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    The HslUV proteolytic machine consists of HslV, a double-ring self-compartmentalized peptidase, and one or two AAA+ HslU ring hexamers that hydrolyze ATP to power the unfolding of protein substrates and their translocation into the proteolytic chamber of HslV. Here, we use genetic tethering and disulfide bonding strategies to construct HslU pseudohexamers containing mixtures of ATPase active and inactive subunits at defined positions in the hexameric ring. Genetic tethering impairs HslV binding and degradation, even for pseudohexamers with six active subunits, but disulfide-linked pseudohexamers do not have these defects, indicating that the peptide tether interferes with HslV interactions. Importantly, pseudohexamers containing different patterns of hydrolytically active and inactive subunits retain the ability to unfold protein substrates and/or collaborate with HslV in their degradation, supporting a model in which ATP hydrolysis and linked mechanical function in the HslU ring operate by a probabilistic mechanism. © 2017 by The American Society for Biochemistry and Molecular Biology, Inc.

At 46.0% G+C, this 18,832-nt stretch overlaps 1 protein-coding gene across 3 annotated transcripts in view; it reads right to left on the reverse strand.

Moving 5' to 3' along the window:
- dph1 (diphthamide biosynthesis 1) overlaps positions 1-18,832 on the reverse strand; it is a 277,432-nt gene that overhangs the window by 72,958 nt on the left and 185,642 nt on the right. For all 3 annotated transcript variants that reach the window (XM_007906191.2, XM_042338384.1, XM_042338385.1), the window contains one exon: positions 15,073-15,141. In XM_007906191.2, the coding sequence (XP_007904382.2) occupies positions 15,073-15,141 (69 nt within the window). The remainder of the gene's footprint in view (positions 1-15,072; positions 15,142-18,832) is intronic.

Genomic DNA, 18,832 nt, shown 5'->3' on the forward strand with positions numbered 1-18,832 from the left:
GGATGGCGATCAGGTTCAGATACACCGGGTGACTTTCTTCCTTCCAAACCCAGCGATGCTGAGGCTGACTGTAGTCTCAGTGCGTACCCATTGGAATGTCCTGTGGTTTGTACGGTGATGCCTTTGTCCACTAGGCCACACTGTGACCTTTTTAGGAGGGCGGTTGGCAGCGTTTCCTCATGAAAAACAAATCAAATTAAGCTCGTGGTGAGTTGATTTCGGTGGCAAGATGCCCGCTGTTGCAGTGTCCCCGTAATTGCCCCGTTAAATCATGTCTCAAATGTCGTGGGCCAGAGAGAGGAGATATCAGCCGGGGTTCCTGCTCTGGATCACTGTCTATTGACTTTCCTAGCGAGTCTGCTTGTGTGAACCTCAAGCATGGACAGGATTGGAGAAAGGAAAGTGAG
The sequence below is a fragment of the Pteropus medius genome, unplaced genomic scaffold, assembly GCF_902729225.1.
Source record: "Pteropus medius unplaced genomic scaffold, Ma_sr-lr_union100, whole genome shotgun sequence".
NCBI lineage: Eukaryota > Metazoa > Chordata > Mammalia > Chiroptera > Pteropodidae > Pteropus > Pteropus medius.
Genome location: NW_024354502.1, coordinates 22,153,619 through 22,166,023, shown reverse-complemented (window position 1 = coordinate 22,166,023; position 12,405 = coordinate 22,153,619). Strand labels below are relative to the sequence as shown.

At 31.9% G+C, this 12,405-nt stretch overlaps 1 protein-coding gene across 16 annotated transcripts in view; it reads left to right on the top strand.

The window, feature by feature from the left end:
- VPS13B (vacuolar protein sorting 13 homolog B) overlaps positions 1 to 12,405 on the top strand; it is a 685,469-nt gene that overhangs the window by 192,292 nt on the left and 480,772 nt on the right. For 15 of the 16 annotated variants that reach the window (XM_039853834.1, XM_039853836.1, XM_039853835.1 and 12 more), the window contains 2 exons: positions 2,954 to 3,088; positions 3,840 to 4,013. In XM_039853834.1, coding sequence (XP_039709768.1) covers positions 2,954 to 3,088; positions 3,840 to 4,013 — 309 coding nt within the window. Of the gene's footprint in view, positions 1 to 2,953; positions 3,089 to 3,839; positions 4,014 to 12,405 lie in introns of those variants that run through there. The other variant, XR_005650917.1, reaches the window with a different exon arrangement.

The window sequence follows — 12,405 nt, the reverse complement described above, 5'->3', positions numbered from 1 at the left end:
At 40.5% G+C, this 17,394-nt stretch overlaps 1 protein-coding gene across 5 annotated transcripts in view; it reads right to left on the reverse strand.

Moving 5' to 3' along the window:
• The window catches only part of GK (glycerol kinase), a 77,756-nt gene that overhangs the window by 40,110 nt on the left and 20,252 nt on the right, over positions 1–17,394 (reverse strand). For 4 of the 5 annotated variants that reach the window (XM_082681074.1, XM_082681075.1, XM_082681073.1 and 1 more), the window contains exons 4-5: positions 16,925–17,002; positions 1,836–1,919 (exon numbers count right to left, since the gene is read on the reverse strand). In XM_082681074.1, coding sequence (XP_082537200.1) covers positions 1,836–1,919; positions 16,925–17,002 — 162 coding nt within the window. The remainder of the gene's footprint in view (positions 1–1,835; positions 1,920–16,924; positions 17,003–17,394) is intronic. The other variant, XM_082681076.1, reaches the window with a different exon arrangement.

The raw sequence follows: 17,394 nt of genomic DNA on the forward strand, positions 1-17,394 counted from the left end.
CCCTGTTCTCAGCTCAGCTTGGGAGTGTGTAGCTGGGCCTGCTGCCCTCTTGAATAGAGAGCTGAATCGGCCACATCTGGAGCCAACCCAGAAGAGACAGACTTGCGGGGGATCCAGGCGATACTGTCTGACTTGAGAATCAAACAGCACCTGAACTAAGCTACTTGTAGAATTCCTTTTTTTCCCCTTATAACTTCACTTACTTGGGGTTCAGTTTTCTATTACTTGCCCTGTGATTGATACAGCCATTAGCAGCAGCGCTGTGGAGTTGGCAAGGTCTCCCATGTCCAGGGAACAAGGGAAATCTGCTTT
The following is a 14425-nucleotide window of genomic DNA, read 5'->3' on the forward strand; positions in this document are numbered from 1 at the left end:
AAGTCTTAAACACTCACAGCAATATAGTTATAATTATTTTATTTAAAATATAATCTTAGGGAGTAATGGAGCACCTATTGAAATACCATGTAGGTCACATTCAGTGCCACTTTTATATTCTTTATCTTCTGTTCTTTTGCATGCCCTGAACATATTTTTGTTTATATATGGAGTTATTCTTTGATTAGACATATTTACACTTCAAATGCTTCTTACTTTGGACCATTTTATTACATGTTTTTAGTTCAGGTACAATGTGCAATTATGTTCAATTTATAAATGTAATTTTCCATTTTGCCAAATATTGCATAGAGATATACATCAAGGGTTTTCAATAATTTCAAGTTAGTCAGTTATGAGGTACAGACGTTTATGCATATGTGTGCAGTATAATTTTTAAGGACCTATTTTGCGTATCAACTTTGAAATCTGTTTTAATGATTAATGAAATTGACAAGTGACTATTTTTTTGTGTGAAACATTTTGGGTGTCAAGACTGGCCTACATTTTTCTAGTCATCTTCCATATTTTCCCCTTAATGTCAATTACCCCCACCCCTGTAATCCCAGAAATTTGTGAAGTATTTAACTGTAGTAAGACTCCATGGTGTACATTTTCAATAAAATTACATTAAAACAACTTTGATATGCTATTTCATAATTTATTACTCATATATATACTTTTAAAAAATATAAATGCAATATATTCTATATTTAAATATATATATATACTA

Vladimir Baytshtok, Jiejin Chen, Steven E Glynn, Andrew R Nager, Robert A Grant, Tania A Baker, Robert T Sauer. Covalently linked HslU hexamers support a probabilistic mechanism that links ATP hydrolysis to protein unfolding and translocation. The Journal of biological chemistry. 2017 Apr 07;292(14):5695-5704

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    PMID: 28223361

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